By Laura Linker
Phillis Wheatley (1753-84), an eighteenth-century black slave taught to read by her owners, composed over 100 poems in her lifetime, many of them drawing on the Bible as a source of infallible authority. The first slave to publish a book, Wheatley often urges America to repent of its participation in the slave trade. (She was also the originator of ‘Columbia’ as a term for America, which she invented in her 1776 poem ‘To His Excellency George Washington’.) Steeped in western canonical authors, including Ovid, Virgil, Shakespeare, and Milton, she draws on classical and religious allusions to challenge legal and social limitations that denigrate slaves, adopting established poetical forms only to use them as sites of resistance. Her poetry demonstrates remarkable technique and learning.
One of her most interesting poems, ‘On Imagination’, employs art as a means of freeing the mind and the muse, conceptualized as a figure she calls Fancy. Her poem proposes an alternative hierarchy where Fancy acts a deity that enjoys unfettered freedom, despite the tight poetical structure of the heroic couplet form, likely read in the works of the near-contemporary and widely read British poet, Alexander Pope. In ‘On Imagination’, Wheatley constructs a liberated world outside of slavery, flying on the wings of Fancy, another word for the imagination, to free herself from the bonds imposed by Winter, an allegorical figure representing slavery. I will reprint the poem below:
The poem recalls the poet to an unequal world of bondage that ultimately overcomes the muse figure. Even as Wheatley struggles against slavery, she cannot forget the bonds that keep her captive. Wheatley nevertheless rebels against slavery through poetic form, demonstrating mastery of a difficult structure popular in the period, even as she works against its prevailing meter. The heroic couplet becomes thematically significant. One of the strictest forms, it features two rhyming lines of iambic pentameter that force the poet to conform to rigid poetic rules. Wheatley employs these rules to overturn the regular structure in her poetic substitutions and imagery. She breaks the regular iambic pentameter with punctuated spondaic substitutions, working against the couplet’s constraints. The poem lacks the ‘sound’ of traditional heroic couplets, and when read aloud, as poetry often was in the eighteenth century, the couplet structure seems to dissolve, as though the bonds holding the poet captive dissipate. For Wheatley, emancipation existed only through the poetic faculties of the imagination; her race and gender precluded social or political freedom. Wheatley nevertheless challenges her captivity, voicing her protest against social inequality and slavery as a binding institution that could confine the body, but, as she proves in ‘On Imagination’, could not fetter the mind.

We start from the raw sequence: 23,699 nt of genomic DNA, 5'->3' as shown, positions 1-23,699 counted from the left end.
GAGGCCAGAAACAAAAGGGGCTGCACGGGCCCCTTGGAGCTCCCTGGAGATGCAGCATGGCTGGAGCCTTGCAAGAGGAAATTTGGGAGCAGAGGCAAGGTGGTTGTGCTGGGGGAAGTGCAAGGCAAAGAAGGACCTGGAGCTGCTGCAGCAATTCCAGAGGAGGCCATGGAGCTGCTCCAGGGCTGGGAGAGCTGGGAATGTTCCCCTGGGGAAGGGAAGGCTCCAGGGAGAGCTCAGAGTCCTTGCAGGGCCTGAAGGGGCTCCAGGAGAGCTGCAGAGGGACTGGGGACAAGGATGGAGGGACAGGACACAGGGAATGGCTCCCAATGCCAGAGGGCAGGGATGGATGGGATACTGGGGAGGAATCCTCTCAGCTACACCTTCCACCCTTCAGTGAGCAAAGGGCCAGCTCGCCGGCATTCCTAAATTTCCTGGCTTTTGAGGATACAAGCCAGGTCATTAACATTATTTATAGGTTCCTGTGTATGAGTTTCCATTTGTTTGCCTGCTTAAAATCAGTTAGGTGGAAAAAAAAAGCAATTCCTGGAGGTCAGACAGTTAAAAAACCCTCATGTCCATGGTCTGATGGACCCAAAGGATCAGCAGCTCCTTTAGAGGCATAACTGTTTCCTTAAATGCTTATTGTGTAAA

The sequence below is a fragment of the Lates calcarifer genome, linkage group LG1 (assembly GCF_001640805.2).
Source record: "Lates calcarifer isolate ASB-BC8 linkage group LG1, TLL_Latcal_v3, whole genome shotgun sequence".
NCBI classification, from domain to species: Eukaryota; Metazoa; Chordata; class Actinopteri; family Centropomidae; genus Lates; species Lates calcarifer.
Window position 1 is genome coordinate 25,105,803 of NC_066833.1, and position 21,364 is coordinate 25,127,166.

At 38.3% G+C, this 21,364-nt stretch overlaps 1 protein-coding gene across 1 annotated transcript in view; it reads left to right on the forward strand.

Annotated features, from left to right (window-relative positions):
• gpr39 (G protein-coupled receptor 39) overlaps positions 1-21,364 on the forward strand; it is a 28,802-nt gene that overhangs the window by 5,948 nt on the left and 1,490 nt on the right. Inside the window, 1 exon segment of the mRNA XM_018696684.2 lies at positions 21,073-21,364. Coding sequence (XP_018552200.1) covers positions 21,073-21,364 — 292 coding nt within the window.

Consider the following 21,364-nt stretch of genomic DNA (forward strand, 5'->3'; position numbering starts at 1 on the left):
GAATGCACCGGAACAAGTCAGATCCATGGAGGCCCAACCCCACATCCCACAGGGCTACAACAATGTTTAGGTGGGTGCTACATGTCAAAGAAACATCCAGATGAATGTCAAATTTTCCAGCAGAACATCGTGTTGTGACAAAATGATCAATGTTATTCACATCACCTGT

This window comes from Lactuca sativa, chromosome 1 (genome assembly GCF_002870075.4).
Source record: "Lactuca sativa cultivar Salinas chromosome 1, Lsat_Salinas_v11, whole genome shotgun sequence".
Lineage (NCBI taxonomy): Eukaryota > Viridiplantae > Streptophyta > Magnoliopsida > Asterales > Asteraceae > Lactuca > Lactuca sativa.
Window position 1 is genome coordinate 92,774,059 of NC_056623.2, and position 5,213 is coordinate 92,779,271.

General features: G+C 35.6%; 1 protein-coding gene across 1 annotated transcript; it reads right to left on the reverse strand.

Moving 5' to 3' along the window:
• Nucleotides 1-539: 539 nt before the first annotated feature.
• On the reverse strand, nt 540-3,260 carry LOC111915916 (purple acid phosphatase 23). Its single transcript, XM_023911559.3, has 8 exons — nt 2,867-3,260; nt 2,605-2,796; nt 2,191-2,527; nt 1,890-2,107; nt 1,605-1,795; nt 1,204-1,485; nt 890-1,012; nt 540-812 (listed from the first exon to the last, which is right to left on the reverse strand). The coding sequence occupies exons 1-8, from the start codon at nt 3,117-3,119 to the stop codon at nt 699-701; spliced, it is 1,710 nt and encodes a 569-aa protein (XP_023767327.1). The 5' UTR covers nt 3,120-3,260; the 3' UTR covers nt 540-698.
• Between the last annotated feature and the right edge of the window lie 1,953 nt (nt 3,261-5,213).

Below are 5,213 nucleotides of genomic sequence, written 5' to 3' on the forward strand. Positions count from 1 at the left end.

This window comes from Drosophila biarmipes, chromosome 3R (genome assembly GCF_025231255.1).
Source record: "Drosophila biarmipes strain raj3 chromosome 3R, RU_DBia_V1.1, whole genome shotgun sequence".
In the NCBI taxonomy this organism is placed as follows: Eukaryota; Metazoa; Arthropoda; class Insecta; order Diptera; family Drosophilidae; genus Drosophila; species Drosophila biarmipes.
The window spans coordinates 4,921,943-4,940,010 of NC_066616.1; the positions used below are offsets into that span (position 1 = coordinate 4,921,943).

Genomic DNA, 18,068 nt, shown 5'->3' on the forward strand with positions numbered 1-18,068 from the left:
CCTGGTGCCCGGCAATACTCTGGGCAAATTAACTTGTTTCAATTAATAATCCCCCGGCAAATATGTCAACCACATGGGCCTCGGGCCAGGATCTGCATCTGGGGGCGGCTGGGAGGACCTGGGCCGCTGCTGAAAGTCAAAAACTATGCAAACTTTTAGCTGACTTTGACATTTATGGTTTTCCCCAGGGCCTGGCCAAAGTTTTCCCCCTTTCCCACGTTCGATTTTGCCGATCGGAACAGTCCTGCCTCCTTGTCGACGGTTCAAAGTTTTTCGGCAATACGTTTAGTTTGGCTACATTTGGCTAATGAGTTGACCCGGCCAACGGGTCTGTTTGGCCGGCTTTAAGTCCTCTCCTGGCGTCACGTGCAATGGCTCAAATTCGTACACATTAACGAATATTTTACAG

Laura Linker is Assistant Professor of English at High Point University. Her book, Dangerous Women, Libertine Epicures, and the Rise of Sensibility, 1670-1730, was published by Ashgate in 2011. Laura also runs a blog, http://lauraleighlinker.wordpress.com/.